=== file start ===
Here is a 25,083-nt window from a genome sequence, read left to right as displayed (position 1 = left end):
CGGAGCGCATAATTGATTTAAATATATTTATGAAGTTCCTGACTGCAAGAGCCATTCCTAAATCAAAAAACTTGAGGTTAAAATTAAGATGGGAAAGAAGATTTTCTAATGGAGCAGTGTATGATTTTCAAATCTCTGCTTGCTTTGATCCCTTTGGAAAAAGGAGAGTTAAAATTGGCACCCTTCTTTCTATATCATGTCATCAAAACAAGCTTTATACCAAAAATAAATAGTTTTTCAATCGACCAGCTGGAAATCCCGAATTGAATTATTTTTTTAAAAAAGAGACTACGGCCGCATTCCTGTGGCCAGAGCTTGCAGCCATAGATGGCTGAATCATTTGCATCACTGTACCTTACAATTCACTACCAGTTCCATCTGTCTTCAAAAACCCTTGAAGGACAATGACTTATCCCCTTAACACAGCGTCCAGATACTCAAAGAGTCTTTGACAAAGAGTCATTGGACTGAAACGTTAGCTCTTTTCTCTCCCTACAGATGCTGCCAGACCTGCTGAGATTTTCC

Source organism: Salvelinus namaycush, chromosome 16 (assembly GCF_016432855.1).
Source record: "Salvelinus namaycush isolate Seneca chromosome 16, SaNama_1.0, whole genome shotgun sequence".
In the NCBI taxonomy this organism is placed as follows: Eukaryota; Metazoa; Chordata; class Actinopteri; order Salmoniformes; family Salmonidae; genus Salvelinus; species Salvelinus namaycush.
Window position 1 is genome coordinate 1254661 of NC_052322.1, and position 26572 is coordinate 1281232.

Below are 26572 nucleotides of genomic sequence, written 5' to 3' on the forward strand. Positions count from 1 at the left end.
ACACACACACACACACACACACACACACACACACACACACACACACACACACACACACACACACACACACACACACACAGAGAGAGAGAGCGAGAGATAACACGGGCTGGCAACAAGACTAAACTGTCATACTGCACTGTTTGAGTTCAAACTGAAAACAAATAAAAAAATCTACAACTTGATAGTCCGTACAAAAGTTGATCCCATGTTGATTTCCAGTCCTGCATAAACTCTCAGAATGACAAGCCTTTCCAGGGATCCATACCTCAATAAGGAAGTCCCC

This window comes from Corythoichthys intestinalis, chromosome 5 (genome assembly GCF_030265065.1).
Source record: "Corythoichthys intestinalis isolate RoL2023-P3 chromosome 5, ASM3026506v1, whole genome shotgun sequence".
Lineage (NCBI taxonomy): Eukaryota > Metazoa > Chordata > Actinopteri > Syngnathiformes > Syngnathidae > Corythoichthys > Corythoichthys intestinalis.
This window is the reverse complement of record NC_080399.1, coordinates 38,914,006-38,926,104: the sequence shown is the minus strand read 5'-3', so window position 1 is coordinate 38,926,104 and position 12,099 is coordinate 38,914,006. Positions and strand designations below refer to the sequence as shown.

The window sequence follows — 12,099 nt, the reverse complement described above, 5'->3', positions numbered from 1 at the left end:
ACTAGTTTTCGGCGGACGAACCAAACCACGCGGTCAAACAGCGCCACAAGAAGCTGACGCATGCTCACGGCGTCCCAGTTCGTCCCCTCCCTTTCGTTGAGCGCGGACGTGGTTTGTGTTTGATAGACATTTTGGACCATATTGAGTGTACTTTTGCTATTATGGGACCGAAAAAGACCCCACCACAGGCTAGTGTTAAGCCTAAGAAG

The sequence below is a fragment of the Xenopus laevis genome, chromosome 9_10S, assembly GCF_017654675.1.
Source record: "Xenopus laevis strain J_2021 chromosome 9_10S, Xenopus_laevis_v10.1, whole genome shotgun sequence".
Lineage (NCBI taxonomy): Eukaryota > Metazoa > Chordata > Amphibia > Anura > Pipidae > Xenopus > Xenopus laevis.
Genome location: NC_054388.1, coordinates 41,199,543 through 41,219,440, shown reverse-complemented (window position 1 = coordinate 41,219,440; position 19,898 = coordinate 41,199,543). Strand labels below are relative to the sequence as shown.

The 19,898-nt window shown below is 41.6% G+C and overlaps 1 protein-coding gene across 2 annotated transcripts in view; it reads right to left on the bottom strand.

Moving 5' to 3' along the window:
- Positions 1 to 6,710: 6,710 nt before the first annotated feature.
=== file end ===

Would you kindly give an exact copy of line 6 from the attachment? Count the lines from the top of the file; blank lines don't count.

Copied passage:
Window position 1 is genome coordinate 1254661 of NC_052322.1, and position 26572 is coordinate 1281232.